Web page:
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Book Title: Anabasis|
The author of the book: Xenophon
Edition: Harvard University Press
Date of issue: December 30th 1998
Loaded: 1725 times
Reader ratings: 6.6
ISBN 13: 9780674991019
Format files: PDF
The size of the: 688 KB
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The Persian Expedition (or The Anabasis, or The March Up Country) tells the story of an army of Greek mercenaries who ended up fighting for the losing side of a Persian civil war and must travel through hostile territory to return home. And this isn't a metter of just dialing up 10,000 Uber rides (besides, the surge fee would be enormous), they have to march through hundreds of miles of hostile territory with both natives and the Persian army seeking to block their way. They are completely on their own with no help on the way. It is, at the very least, a compelling story and has the benefit of actually happening.
This was certainly an interesting reading experience. The writing style was definitely not of the modern world. A good chunk of it was devoted to explaining the movements of the Greek forces through hostile territory. As in They marched X leagues to this new area and chilled for a bit. then marched another Y leagues to a new area. There was much food and supplies to be acquired. There were also some extended paragraphs of people (not characters mind you, all these people actually existed) giving speeches, there was little to no dialogue and everything was stated in a very matter of fact manner. While similar to other period books I read in terms of the structure, however I thought the prose didn't reach the same elevated level History of the Peloponnesian War reached.
One must keep in mind that this account comes to us from Xenophon, a Greek and eventual leader of the expedition. So we run the risk of leaning on this account too much since the source is rather biased. Xenophon comes off as a perfectly selfless and noble leader among men, almost too perfect. Everyone who opposes him is often shown as conniving and devious. Clearly salt should be taken when reading this account.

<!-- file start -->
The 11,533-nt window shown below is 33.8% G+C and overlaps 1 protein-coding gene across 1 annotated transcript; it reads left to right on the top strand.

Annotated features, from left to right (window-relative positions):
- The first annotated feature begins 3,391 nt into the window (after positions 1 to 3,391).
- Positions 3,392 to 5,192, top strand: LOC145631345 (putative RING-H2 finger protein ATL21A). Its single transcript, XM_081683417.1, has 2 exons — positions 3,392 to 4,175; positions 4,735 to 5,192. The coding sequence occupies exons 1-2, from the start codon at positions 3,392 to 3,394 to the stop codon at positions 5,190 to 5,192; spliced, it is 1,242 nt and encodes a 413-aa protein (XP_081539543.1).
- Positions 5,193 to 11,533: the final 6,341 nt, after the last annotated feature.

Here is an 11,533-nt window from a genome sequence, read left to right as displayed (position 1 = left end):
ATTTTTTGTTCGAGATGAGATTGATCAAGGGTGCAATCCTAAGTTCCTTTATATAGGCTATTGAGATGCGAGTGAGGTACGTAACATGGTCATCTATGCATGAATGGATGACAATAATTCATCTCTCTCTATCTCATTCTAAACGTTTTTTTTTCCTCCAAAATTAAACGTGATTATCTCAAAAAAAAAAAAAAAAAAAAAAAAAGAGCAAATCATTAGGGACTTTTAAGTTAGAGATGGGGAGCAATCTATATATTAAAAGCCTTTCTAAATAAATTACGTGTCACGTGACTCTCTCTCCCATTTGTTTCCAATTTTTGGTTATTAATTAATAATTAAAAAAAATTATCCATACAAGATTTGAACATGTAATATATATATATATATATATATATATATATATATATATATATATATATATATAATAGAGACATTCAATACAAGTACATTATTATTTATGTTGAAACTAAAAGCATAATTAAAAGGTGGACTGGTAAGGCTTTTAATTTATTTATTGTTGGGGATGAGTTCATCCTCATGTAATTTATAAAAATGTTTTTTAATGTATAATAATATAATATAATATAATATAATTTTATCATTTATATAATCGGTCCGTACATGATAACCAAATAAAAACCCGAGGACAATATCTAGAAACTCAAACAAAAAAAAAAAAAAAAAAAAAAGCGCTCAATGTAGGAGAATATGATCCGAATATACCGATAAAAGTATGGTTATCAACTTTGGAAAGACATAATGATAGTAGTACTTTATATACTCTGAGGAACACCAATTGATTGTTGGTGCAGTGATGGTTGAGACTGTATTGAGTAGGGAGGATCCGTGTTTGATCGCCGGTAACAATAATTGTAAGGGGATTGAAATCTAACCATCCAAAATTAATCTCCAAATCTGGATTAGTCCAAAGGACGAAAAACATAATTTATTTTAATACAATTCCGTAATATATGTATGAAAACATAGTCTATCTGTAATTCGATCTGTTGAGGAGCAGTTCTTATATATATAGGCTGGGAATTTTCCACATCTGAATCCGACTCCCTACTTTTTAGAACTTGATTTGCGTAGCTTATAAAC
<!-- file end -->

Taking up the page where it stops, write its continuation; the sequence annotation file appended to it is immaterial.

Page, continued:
It is also important to remember the people on the other side of the story. Here is this 10,000 man strong mercenary force traveling through a hostile land and basically living off of it and any stored supplies they can capture. They are basically heavily armed locusts with a lot of military experience and no compunction against harming "barbarian" people. I imagine the story from their victims gives a very different account.
All in all this was an interesting read in so far as it gives a contemporary account of Greek culture and world view (for instance: the Greeks love sacrificing stuff to figure out the best course of action. there are even professional seers that travel with the army to interpret the results of the sacrifice. IT was like every other page it was time for another sacrifice). It was also a good illustration of just how decentralized everything was compared to modern nation states. Greek cities basically did their own thing even if they were bound (loosely) by a common culture. The Persian Empire was more a collection of kingdoms held in line by the central Persian authority's ability to punish or reward them, much different from even the Roman Empire. The past truly is a foreign country in many respects.
So while I wouldn't recommend this book in terms a pure entertainment, it was an illuminating look into the time and is worthwhile on that account.
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Read information about the authorXenophon (Ancient Greek Ξενοφῶν, Modern Greek "Ξενοφών", "Ξενοφώντας"; ca. 431 – 355 BC), son of Gryllus, of the deme Erchia of Athens, was a soldier, mercenary and a contemporary and admirer of Socrates. He is known for his writings on the history of his own times, preserving the sayings of Socrates, and the life of ancient Greece.
Historical and biographical works
Anabasis (or The Persian Expedition)
Socratic works and dialogues
The Cavalry General
Hunting with Dogs
Ways and Means
Constitution of Sparta
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